McCRORY: House Bill 2 backlash hurting his job search

Now, as a staunch supporter of North Carolina's infamous anti-transgender "bathroom bill" HB2, McCrory is having a tough time finding new employment. But instead of taking responsibility for his discriminatory actions, he blames progressives for tarnishing his reputation. In a podcast interview recently with WORLD, an Asheville-based evangelical Christian news website, McCrory talked about his challenges on the job market.

McCrory ended up adding protections for sexual orientation and gender identity via an executive order, but he left the bathroom portion of the bill untouched. People are reluctant to hire me because, "Oh my gosh". I'm a libertarian, on many of these issues but I don't think the city government, a state government, a federal government should be able to tell the private sector what the new definition of "gender" is.

The law he signed a year ago struck down local nondiscrimination ordinances and requires transgender people to use public bathrooms that correspond to the gender on their birth certificates. The former governor said some universities are reluctant to offer him a job because of student protests, while other companies are simply trying to avoid the public relations nightmare of hiring him. "It's nearly as if I broke a law".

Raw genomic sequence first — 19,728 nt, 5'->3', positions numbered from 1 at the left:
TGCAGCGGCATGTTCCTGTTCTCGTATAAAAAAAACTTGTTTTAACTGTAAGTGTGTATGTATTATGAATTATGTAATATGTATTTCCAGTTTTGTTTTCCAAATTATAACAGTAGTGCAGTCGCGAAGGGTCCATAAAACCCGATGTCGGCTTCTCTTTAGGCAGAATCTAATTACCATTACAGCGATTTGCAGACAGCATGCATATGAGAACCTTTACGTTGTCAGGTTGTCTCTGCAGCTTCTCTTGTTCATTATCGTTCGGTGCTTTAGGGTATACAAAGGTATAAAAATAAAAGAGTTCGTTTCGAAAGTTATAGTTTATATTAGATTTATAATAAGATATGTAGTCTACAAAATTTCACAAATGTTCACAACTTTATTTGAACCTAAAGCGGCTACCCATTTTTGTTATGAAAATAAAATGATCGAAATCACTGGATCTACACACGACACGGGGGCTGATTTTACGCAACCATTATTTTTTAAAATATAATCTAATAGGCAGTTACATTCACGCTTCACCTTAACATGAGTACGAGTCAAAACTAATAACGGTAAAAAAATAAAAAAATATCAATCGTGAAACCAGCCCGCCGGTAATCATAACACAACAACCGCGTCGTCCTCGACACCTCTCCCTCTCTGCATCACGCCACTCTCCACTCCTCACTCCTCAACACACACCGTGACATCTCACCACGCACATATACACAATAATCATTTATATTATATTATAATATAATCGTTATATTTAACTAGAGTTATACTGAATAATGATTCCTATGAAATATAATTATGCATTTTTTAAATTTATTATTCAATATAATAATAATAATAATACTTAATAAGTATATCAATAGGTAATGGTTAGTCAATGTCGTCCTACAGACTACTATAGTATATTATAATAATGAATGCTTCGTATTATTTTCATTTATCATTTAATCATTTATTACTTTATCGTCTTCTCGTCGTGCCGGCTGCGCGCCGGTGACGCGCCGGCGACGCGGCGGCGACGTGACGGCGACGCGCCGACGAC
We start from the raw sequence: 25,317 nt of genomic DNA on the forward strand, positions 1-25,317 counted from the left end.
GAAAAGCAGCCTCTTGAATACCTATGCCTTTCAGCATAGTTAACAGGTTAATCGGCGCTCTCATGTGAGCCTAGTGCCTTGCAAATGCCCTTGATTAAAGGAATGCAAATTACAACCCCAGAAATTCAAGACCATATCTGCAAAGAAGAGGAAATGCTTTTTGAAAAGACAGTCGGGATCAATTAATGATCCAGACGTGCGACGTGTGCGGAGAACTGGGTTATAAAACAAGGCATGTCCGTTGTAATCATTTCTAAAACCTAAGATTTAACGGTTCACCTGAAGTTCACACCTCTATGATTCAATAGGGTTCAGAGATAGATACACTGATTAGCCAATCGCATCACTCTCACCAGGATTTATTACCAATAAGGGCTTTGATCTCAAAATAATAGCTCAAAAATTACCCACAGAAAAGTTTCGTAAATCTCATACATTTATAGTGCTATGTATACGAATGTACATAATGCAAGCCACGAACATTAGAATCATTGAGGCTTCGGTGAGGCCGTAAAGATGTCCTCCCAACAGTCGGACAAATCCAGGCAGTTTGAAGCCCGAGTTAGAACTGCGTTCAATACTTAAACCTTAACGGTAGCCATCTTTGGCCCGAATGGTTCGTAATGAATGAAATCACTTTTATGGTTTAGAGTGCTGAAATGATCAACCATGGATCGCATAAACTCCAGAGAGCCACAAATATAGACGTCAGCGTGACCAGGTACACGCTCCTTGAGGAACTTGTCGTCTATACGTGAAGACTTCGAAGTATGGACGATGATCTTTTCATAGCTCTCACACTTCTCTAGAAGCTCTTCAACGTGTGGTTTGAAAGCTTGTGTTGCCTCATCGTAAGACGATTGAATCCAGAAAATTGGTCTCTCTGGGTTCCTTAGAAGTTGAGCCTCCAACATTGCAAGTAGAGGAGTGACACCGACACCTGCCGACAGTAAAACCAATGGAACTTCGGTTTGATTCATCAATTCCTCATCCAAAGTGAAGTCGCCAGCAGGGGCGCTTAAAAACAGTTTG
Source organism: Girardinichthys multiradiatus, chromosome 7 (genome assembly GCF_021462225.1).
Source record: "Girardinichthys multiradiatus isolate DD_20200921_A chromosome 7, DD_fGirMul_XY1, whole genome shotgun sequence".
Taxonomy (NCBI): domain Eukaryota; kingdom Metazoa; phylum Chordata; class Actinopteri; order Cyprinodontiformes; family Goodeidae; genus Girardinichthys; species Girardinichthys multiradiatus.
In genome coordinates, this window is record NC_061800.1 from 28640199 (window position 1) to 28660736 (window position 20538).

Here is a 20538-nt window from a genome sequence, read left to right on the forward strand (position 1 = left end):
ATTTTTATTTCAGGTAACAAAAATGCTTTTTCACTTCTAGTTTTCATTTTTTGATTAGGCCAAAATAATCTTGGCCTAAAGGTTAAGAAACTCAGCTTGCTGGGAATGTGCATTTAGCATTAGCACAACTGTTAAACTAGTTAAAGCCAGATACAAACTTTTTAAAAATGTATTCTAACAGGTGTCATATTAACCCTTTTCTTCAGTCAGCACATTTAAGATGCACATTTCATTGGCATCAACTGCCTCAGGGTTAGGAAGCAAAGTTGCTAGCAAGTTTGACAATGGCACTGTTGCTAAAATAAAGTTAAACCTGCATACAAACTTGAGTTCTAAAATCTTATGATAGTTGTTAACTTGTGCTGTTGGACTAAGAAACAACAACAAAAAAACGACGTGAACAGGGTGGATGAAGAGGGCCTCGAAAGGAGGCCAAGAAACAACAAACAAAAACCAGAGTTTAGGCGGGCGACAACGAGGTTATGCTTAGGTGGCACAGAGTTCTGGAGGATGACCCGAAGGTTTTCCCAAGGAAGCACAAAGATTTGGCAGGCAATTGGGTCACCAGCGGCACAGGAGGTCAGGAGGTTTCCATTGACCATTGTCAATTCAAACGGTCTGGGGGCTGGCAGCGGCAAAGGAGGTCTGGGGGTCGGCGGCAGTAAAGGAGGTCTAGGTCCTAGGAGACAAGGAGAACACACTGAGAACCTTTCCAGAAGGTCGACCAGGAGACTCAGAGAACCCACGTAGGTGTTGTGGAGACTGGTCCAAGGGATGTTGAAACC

Mr. McCrory declined to say where he's working now, but told The News & Observer that he's keeping his options open. After the law was enacted last March, Deutche Bank opted out of to its plan to add 400 employees in the state, and Paypal withdrew plans for a 400-employee operations center in Charlotte.

"That's not the way our American system should operate - having people purged due to political thought", he said.

After signing the anti-trans legislature House Bill 2 into law, former North Carolina Gov.

Democrat Roy Cooper narrowly defeated McCrory's re-election bid in November to become governor.

Pat McCrory has had a hard time finding a new job since he lost to Democrat Roy Cooper.

  • Julie Sanders